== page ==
The graph below depicts for the logisitic map: i) the Lyapunov exponent (green) , and ii)  T-entropy values (red) computed from sample strings of 10Mbits each and encoded from the generating bi-partition described earlier. The information rate (entropy = positve Lyapunov exponent) of the logisitic map varies from 0 through to the maximum possible 1 (normalised entropy scale) (y-axis) as a function of a single control parameter r, ranging from 3.5 - 4 (x-axis). The relationship between the entropy and r is in fact  complex and illustrated here in simplified form for values of r, at intervals of .001. In the absence of a formal proof, the graph confirms implicitly that the T-entropy is measuring essentially a quantity that corresponds closely to the Shannon-entropy of the corresponding source range for which the sample string may be considered typical and it  does this across the whole .
 
 

Lyapunov exponent (green) and T-entropy (red) computed
from 10Mbit long string encodings about bi-partition (c = 0.5).
This graph computed from over 4000 10Mbit files in a matter of hours!
(Not using "tcalc" since this runs only as O(n^2), but using a new implementation "qtcalc", by Yang Jia ... runs as O(n)! )







The next graph plots the T-entropy as a function of the state space partition parameter. This essentially confirmes that the entropy
is maximal. irrespective of the value of r, for the partition equal to the critical value c = 0.5.



A shell script for generating binary encodings of the logisitc map trajectory

Copy the following into a file called "lgst" say.  Make the file executable by typing: chmod +x lgst

This simple script doesn't check the validity of your arguments!
Typing the command
./lgst 3.7 0.65 10000 > myfile
will generate a string of 10000 bits into the file myfile. The script is not fast, but has the advantage that the scale (resolution) of the computation may be set by the user. Its Shannon entropy will correspond to the positive Lyapunov exponent at 3.7.
(You may use tcalc to compute its t-entropy. To interpret the results of this see using tcalc )
#!/bin/sh
# the logistic map is a one dimensional discrete time non-linear dynamical system
# the state of the system x, at time t, is given by the recurrence relation:
#  x_{t} = r x_{t-1} (1 -x_{t-1})
RVAR=$1        # biotic potential, r, should be in range (1,4)
INITVAR=$2     # initial state should be in interval (0,1), e.g.: 0.65
LENGVAR=$3
echo "scale=30; r=$RVAR; x=$INITVAR; for(i=0;i< $LENGVAR;i++) {x = r*x*(1-x); x>.5}" | bc | tr -d "\n"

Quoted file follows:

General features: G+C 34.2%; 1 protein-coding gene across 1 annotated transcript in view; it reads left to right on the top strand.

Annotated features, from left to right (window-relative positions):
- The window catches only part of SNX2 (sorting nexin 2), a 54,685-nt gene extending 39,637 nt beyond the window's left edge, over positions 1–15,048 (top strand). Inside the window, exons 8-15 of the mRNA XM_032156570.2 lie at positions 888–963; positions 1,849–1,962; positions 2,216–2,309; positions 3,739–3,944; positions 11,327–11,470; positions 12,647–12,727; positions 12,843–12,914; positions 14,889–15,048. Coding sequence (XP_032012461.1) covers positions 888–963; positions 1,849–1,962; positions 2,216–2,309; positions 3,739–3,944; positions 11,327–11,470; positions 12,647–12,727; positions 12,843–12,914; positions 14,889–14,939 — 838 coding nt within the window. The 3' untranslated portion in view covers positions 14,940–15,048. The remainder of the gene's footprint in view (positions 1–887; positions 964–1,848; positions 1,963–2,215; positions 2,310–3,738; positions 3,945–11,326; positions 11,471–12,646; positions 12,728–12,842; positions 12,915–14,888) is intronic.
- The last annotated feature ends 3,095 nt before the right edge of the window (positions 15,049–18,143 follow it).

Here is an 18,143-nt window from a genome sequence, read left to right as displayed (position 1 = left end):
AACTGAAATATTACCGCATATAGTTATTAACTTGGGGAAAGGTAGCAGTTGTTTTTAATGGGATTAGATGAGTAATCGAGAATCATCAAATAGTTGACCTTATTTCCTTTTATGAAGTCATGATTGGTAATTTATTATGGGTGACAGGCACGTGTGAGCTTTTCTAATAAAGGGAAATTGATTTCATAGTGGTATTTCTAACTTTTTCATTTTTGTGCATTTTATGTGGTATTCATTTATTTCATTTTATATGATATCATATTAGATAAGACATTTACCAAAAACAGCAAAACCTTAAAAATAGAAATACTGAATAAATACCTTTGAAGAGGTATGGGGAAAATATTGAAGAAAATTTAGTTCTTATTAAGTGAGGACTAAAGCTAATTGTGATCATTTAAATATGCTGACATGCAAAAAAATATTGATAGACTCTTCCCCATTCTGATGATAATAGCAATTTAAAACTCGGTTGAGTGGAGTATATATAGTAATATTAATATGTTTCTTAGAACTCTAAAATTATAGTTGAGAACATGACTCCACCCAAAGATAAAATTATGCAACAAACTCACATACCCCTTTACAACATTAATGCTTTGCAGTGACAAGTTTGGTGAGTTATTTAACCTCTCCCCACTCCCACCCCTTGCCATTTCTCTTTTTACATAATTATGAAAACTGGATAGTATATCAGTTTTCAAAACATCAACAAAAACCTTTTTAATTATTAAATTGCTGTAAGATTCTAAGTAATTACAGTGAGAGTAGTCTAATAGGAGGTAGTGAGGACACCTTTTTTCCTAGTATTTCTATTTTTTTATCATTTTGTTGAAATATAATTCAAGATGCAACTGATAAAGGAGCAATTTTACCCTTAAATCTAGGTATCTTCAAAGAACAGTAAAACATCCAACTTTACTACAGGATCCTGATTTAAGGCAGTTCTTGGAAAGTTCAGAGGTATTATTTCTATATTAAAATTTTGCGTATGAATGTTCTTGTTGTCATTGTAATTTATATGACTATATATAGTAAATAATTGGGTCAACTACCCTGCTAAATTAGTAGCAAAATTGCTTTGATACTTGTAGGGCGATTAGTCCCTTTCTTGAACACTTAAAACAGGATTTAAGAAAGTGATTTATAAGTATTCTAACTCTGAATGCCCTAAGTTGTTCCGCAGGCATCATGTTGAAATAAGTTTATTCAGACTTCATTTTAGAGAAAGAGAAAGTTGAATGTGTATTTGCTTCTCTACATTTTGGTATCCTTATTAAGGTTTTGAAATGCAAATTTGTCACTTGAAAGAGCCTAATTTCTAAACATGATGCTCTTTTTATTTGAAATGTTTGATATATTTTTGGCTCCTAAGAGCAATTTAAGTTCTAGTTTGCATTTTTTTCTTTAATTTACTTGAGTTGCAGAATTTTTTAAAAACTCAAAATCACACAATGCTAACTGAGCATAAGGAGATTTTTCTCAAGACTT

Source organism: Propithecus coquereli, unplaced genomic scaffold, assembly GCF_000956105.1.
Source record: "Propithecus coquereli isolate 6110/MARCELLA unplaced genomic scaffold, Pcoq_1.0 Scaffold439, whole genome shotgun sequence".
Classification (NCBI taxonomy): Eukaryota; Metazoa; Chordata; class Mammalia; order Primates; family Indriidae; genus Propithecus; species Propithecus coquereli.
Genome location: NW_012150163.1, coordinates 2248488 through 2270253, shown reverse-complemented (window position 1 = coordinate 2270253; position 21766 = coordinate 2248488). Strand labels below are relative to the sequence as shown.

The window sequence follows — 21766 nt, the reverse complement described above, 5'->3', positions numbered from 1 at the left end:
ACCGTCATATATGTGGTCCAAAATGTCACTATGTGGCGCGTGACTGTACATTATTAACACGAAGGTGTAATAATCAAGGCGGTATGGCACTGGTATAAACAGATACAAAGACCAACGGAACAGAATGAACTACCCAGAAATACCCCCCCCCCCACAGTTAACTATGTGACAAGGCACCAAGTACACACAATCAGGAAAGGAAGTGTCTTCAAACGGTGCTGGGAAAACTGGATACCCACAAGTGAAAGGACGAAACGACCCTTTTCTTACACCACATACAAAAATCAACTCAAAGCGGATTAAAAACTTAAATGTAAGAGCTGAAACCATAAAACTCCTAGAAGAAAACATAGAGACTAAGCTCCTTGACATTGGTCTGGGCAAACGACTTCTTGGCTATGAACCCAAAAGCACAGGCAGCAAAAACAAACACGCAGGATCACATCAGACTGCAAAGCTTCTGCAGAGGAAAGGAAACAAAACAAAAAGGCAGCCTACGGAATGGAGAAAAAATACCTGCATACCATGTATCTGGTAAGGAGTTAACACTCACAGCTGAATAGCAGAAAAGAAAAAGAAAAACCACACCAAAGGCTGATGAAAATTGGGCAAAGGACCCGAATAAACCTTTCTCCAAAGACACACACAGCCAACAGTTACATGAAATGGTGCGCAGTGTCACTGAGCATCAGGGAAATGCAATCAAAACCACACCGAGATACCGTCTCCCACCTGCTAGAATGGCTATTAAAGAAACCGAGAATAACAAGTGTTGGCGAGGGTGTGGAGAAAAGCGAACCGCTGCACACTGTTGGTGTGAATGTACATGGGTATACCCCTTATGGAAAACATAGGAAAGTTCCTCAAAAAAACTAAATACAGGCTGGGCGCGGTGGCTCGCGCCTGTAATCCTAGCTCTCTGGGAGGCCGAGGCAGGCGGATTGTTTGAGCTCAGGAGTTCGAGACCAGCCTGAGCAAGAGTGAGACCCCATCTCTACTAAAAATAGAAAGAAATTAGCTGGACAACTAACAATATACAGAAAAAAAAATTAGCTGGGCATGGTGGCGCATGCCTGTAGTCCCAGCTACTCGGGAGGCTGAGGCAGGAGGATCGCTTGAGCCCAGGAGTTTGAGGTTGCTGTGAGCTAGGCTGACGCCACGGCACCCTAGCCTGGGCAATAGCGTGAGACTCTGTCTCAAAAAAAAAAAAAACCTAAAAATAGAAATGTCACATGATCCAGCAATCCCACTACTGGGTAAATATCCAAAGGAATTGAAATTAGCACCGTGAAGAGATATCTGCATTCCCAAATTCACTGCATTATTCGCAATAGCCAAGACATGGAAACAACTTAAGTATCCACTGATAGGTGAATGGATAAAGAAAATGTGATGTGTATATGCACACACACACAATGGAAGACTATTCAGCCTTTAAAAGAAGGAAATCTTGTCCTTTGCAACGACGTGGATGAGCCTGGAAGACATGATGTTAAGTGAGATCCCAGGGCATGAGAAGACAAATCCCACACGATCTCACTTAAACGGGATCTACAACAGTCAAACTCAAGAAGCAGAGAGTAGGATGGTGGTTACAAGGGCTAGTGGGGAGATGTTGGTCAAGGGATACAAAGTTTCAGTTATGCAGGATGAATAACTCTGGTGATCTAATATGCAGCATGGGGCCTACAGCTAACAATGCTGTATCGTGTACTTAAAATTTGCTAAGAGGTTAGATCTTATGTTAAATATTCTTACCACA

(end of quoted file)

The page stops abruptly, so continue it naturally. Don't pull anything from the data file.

Logistic map as an information source: A standard corpus of files for testing purposes.

The set of 50 test files  derived from the logistic map are available for test purposes. Note that these are gziped - packed ASCII coded binary files comprising 10,000,000 bits.

The naming of the files is FILE# _  r-value _  T-entropy(Shannon normalised value of the entropy)

A further set of 100 files is provided here in gzipped and packed form:
The naming of these files is FILE# _  r-value _  T-entropy(Shannon normalised value of the entropy).pk.gz
 

If gunzip the files you need to further unpack the 8-bits per byte to get the individual bits of  the 10,000,000 bits strings.

Note that the information content of the packed string is very slightly different from the unpacked string .... something that needs to be taken into account if you are going to treat these as byte character files. The logistic map because of the period doubling ends up with cycles that may reduce the byte-character alphabet size to much less than the 256 possible characters that would ordinarily exist in a variety of strings.



Papers to read...

Relevant papers are available here:

"Compressor performance, absolutely!" Titchener 2002
  postscript, PDF
(This paper uses the above corpora to effectively analyse the absolute performance of  a number of popular compressors)

"Partition based entropies of  Deterministic and Stochastic maps"
    Ebeling, Steuer, Titchener, 2001  postscript, PDF

"Deterministic Chaos and Information Theory",
       Titchener  ebeling 2001 postscript, PDF

"A measure of information", Titchener 1999
  postscript, PDF

"Towards a calibrated Corpus for Compression testing"
    Titchener, Fenwick, Chen, 1998  postscript, PDF
 
 
 
 
 



Gallery of entropy pics.

The following images are of entropy surfaces computed for the logistic map using coarse graining in order to symbolically encode sampled time series, from which the T-entropy for the data is computed as a function of the bi-partition and control parameter, r. The graphcs is generated using a propriatory virtual 3D package written in C, and based on openGL calls.
 

View from above of the entropy surface computed for the logistic map.